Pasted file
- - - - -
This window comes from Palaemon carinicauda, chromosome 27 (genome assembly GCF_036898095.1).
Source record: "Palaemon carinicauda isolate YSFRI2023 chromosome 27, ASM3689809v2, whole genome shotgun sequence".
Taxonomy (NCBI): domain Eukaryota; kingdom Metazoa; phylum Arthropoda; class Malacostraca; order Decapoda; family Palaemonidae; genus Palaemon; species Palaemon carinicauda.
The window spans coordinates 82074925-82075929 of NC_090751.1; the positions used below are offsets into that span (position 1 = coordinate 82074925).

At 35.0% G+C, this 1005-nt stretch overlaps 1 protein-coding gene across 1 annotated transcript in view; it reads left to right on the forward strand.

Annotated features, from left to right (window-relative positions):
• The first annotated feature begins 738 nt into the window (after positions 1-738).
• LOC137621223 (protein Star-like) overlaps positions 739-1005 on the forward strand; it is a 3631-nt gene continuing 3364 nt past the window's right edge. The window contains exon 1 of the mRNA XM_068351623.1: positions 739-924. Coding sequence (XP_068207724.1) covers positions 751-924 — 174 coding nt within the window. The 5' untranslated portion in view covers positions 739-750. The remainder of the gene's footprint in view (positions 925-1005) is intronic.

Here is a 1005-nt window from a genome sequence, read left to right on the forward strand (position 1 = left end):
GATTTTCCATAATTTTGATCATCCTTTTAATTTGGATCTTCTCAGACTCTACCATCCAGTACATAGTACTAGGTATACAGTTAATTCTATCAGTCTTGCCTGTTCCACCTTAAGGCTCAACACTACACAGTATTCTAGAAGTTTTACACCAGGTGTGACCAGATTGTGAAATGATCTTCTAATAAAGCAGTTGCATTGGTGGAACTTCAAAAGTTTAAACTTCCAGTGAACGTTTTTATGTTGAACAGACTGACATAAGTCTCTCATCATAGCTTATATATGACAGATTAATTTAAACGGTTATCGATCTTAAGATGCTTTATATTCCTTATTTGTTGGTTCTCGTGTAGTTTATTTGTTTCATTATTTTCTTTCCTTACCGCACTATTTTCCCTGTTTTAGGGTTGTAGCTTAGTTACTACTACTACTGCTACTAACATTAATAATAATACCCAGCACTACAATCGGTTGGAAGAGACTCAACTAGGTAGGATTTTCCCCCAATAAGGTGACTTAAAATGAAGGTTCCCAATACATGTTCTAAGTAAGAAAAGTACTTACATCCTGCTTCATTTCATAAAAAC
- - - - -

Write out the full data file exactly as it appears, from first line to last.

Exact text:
This window comes from Palaemon carinicauda, chromosome 27 (genome assembly GCF_036898095.1).
Source record: "Palaemon carinicauda isolate YSFRI2023 chromosome 27, ASM3689809v2, whole genome shotgun sequence".
Taxonomy (NCBI): domain Eukaryota; kingdom Metazoa; phylum Arthropoda; class Malacostraca; order Decapoda; family Palaemonidae; genus Palaemon; species Palaemon carinicauda.
The window spans coordinates 82074925-82075929 of NC_090751.1; the positions used below are offsets into that span (position 1 = coordinate 82074925).

At 35.0% G+C, this 1005-nt stretch overlaps 1 protein-coding gene across 1 annotated transcript in view; it reads left to right on the forward strand.

Annotated features, from left to right (window-relative positions):
• The first annotated feature begins 738 nt into the window (after positions 1-738).
• LOC137621223 (protein Star-like) overlaps positions 739-1005 on the forward strand; it is a 3631-nt gene continuing 3364 nt past the window's right edge. The window contains exon 1 of the mRNA XM_068351623.1: positions 739-924. Coding sequence (XP_068207724.1) covers positions 751-924 — 174 coding nt within the window. The 5' untranslated portion in view covers positions 739-750. The remainder of the gene's footprint in view (positions 925-1005) is intronic.

Here is a 1005-nt window from a genome sequence, read left to right on the forward strand (position 1 = left end):
GATTTTCCATAATTTTGATCATCCTTTTAATTTGGATCTTCTCAGACTCTACCATCCAGTACATAGTACTAGGTATACAGTTAATTCTATCAGTCTTGCCTGTTCCACCTTAAGGCTCAACACTACACAGTATTCTAGAAGTTTTACACCAGGTGTGACCAGATTGTGAAATGATCTTCTAATAAAGCAGTTGCATTGGTGGAACTTCAAAAGTTTAAACTTCCAGTGAACGTTTTTATGTTGAACAGACTGACATAAGTCTCTCATCATAGCTTATATATGACAGATTAATTTAAACGGTTATCGATCTTAAGATGCTTTATATTCCTTATTTGTTGGTTCTCGTGTAGTTTATTTGTTTCATTATTTTCTTTCCTTACCGCACTATTTTCCCTGTTTTAGGGTTGTAGCTTAGTTACTACTACTACTGCTACTAACATTAATAATAATACCCAGCACTACAATCGGTTGGAAGAGACTCAACTAGGTAGGATTTTCCCCCAATAAGGTGACTTAAAATGAAGGTTCCCAATACATGTTCTAAGTAAGAAAAGTACTTACATCCTGCTTCATTTCATAAAAAC